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Tag: Etienne Willem

Etienne Willem: Artbook Collection. Illustrated – Book Review by Fred Patten

by Pup Matthias

Submitted by Fred Patten, Furry’s favorite historian and reviewer.

Etienne Willem: Artbook Collection. Illustrated.
Geneva, Switzerland, Éditions Paquet, July 2017, hardcover, €20,00 (unpaged [94 pages]).

“Etienne Willem is a recognized cartoon author. Author of the semi-realistic crime series Vieille Bruyère and Bas de Soie, from L’épée d’Ardenois, starring animal characters in a medieval context, he is currently directing Les ailes du singe, taking the reader to a new dizzying air universe. A multi-talented author who will still amaze you in this completely new book.” (blurb, machine-translated & corrected)

Dogpatch Press reviewed volumes 3 and 4 of Willem’s 4-volume funny-animal The Sword of Ardenois, set in Medieval Europe, and the first two volumes of his funny-animal The Wings of the Monkey, set in Depression-era New York and Hollywood. (His Old Heather and Silk Stocking, a semi-serious 1920s-‘30s British detective series, isn’t anthropomorphic.)

Now here is a collection of Willem’s work, from rough sketches to model sheets, to parodies of popular dramatic comic-book artists like Frank Frazetta, and one-off drawings like a poster for a comic-book festival in Bastogne, and a beer label for the 2013 Comicsmania Festival in Belfaux-Corminboeuf, Switzerland. (No, I never heard of it, either.) Only about half of these are funny-animal, but his non-animal parodies like a team-up of Doctor Who (“the eleventh Doctor – the best”) and Harley Quinn may be appreciated by some of us, too.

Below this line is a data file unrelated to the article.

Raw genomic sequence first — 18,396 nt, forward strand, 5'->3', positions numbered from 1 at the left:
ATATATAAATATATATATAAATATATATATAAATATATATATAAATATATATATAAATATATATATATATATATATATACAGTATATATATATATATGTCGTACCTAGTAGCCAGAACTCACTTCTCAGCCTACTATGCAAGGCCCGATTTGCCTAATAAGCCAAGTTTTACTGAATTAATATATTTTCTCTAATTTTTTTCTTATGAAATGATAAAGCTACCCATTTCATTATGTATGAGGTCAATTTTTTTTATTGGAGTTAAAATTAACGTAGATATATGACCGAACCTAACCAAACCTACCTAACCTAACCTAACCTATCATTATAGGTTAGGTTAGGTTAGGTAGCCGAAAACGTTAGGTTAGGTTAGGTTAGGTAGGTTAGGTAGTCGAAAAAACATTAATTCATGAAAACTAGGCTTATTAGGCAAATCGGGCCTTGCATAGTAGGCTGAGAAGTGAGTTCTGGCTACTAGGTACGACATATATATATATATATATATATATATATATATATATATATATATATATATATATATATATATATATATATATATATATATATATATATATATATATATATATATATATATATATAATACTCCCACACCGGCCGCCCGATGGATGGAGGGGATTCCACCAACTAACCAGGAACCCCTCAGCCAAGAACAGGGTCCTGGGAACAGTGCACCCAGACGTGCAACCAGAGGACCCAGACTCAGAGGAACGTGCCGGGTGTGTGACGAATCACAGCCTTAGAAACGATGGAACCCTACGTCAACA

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Les Ailes du Singe. T.1, Wakanda, by Etienne Willem – Book Review by Fred Patten

by Pup Matthias

Submitted by Fred Patten, Furry’s favorite historian and reviewer.

1969_couvLes Ailes du Singe. T.1, Wakanda, by Étienne Willem.
Geneva, Switzerland, Éditions Paquet, May 2016, hardbound €14,00 (48 pages).

This is another fine entry in Lex Nakashima’s & my project to bring American furry fans the best of new French-language animalière bandes dessinées. We covered Étienne Willem’s previous four-volume L’Épée d’Ardenois, set about the 13th century with knights in armor. Les Ailes du Singe, The Wings of the Monkey, is considerably different. It’s set in New York in 1933, with knights of the skies.

It’s March 1933, in the depths of the Depression. Tens of thousands of people are out of work, eating in soup kitchens and living in Hoovervilles. Harry Faulkner (monkey), a top pilot in the Lafayette Escadrille during World War I, and the owner of his own barnstorming and movie stunt-flying Jenny biplane during the ‘20s, has fallen on hard times; but he’s not so desperate that he’ll take a job as a common mechanic. He complains to his girlfriend, Betty Laverne (deer), a newspaper reporter for the Herald, and to his own mechanic, Lumpy (pig), that he wants a job that will let him fly.

Meanwhile, the mayor of New York (rabbit) is gambling on jump-starting a return to prosperity – and advancing his own political career – by sponsoring a fleet of high-profile dirigibles (which the mayor secretly owns a share of) powered by synthetic helium, that will replace the railroads in crossing America in comfort and speed. The first of them, the Navy dirigible Wakanda, is about to cast off from the Empire State Building on its posh maiden voyage to California. The flight is covered by Betty.

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